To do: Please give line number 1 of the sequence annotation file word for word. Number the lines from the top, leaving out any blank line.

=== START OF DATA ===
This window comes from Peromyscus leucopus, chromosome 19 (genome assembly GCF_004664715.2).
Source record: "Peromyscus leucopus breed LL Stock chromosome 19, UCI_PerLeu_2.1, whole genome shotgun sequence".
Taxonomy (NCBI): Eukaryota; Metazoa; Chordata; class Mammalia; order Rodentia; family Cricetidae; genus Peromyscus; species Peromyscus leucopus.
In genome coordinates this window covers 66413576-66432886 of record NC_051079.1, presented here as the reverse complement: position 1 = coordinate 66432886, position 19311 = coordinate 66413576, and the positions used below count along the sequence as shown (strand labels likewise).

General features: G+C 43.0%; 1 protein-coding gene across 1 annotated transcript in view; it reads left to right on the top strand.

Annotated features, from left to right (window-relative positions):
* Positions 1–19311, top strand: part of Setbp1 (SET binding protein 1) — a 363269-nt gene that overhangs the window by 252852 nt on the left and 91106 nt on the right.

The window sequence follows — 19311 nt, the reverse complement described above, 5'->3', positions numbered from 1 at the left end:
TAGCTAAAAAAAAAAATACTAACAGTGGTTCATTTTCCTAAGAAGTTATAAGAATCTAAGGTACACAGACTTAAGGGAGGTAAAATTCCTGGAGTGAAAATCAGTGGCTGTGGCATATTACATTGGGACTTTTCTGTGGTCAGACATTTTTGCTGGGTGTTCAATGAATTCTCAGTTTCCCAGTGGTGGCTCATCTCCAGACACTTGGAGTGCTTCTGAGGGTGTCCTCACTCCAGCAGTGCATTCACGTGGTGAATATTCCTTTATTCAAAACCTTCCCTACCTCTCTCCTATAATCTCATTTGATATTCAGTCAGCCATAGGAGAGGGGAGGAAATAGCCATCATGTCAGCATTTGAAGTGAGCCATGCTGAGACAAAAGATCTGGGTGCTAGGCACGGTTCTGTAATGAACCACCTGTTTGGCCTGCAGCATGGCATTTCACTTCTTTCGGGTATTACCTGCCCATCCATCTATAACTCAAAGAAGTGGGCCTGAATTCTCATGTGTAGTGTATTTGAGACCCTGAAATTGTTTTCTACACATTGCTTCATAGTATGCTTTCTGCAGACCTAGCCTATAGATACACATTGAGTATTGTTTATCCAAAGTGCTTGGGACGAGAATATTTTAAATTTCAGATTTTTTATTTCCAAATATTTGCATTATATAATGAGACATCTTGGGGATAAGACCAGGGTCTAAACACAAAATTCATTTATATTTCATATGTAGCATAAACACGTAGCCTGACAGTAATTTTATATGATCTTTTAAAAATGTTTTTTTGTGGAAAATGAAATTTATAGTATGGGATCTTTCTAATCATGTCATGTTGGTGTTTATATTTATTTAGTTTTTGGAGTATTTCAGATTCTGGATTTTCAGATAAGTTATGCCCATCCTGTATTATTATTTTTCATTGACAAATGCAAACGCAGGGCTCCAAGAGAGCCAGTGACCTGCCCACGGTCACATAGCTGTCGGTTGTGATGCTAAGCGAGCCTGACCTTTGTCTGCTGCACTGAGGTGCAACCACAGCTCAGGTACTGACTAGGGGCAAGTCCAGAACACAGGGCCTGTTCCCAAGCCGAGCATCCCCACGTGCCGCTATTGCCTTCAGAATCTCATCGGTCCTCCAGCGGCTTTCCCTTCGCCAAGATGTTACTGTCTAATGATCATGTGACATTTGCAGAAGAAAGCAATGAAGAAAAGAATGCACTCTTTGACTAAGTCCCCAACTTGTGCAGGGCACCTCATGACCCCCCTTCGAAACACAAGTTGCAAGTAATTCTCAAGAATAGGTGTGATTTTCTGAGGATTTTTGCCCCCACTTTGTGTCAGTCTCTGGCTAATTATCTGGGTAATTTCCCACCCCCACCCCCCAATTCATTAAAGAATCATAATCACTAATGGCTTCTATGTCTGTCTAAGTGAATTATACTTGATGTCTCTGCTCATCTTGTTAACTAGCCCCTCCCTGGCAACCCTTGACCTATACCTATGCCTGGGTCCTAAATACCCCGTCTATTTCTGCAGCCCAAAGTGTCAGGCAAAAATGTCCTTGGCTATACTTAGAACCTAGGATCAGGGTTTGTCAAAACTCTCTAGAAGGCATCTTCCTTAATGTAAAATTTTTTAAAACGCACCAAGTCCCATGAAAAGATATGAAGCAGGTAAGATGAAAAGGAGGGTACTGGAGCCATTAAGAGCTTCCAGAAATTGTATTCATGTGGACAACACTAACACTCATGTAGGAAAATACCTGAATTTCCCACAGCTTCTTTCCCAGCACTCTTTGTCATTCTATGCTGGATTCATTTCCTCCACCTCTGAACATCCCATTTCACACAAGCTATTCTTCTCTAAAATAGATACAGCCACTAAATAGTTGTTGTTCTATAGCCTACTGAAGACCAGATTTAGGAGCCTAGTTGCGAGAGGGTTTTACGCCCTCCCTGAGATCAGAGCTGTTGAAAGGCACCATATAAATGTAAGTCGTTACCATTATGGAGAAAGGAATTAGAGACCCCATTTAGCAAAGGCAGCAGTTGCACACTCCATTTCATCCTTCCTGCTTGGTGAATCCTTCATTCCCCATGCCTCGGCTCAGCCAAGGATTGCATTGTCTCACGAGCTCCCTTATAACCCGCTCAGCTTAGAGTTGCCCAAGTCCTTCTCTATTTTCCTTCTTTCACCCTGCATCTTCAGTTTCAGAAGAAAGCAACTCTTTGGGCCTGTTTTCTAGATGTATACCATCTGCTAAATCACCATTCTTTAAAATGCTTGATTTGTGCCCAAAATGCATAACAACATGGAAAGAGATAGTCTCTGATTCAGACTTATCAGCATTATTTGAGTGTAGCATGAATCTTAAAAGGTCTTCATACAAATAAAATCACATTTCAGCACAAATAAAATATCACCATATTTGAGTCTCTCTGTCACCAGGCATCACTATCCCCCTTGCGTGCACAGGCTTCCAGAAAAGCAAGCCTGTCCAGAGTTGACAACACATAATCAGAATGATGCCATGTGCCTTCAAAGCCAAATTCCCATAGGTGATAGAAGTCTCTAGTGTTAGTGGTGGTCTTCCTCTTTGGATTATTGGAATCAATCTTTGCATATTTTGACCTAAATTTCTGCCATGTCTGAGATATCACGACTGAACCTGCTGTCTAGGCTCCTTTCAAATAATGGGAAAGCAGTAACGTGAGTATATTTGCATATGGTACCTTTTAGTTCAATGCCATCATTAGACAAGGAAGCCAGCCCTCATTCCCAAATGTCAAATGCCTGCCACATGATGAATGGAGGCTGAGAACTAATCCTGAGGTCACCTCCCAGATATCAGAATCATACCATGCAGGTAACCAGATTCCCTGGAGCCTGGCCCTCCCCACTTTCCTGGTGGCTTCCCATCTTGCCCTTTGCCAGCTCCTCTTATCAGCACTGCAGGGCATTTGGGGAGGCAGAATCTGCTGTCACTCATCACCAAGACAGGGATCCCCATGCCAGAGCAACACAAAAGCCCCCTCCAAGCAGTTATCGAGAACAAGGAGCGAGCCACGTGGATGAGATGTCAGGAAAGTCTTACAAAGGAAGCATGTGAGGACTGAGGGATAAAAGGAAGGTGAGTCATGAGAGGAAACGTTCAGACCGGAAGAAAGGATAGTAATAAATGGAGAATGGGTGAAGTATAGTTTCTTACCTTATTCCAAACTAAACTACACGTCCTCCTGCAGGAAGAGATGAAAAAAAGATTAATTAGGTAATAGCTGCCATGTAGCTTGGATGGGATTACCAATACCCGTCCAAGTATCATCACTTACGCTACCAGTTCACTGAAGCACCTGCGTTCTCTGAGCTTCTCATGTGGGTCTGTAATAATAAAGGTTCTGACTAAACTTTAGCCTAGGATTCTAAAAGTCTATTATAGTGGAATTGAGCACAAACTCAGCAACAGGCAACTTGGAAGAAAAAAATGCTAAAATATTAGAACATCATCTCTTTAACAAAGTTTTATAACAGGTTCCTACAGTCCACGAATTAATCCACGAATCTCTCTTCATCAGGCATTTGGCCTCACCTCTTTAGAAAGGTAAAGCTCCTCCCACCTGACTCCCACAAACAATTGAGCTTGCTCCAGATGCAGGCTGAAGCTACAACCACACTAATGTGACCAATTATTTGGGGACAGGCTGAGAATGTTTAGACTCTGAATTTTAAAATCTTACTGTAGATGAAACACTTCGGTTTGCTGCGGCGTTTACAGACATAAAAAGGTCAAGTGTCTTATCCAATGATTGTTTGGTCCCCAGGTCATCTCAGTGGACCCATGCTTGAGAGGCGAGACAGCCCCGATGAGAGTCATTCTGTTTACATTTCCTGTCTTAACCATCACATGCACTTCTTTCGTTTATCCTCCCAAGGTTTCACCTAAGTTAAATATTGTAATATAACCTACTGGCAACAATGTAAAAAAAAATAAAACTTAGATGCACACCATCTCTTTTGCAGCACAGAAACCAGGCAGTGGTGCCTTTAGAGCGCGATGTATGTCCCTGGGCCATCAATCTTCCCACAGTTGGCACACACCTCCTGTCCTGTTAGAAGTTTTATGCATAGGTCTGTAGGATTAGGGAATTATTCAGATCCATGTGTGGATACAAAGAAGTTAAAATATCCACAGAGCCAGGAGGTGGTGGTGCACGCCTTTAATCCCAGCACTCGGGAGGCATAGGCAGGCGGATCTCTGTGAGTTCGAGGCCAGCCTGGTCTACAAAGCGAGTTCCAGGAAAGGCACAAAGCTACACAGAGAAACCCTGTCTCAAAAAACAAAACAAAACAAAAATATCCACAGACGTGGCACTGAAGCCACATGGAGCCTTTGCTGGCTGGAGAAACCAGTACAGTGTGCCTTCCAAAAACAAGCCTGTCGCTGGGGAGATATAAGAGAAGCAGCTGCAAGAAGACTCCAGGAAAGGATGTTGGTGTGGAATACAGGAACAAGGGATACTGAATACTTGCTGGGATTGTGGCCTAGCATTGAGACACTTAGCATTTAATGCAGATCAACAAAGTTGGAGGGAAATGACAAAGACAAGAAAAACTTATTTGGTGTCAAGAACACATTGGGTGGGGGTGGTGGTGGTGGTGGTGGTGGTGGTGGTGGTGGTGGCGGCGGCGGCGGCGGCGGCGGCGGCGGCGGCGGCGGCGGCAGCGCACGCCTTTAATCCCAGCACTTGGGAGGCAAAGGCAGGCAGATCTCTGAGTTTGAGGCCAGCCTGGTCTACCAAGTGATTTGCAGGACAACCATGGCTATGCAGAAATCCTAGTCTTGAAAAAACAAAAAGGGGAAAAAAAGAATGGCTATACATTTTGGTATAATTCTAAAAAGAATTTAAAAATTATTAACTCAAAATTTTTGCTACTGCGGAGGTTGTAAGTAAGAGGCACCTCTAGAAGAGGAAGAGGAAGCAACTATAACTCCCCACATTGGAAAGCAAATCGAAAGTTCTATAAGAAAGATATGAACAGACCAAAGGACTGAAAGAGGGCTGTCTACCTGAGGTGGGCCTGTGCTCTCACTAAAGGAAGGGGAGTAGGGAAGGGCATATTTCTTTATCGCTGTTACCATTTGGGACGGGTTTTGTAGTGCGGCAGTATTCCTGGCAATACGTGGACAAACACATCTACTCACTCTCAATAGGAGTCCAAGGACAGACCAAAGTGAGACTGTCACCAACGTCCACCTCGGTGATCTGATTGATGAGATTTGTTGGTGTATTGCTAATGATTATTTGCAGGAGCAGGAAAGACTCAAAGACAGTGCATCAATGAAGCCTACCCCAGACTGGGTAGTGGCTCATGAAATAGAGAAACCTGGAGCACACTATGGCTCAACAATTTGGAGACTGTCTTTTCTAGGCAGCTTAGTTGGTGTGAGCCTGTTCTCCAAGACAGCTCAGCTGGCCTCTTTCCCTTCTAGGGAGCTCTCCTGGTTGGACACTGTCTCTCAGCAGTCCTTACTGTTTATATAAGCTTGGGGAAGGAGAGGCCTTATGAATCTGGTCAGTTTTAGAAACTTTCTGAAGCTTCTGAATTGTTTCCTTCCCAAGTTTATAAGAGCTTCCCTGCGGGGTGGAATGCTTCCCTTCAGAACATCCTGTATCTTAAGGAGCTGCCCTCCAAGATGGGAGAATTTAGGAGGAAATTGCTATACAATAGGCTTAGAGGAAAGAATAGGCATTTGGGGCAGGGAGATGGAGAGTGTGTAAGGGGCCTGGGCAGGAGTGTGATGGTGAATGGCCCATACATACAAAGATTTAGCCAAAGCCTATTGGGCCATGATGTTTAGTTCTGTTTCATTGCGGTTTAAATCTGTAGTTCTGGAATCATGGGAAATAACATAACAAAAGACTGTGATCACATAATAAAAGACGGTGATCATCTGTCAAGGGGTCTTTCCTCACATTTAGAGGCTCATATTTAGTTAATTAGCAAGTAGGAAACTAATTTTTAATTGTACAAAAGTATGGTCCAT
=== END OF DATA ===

This window comes from Peromyscus leucopus, chromosome 19 (genome assembly GCF_004664715.2).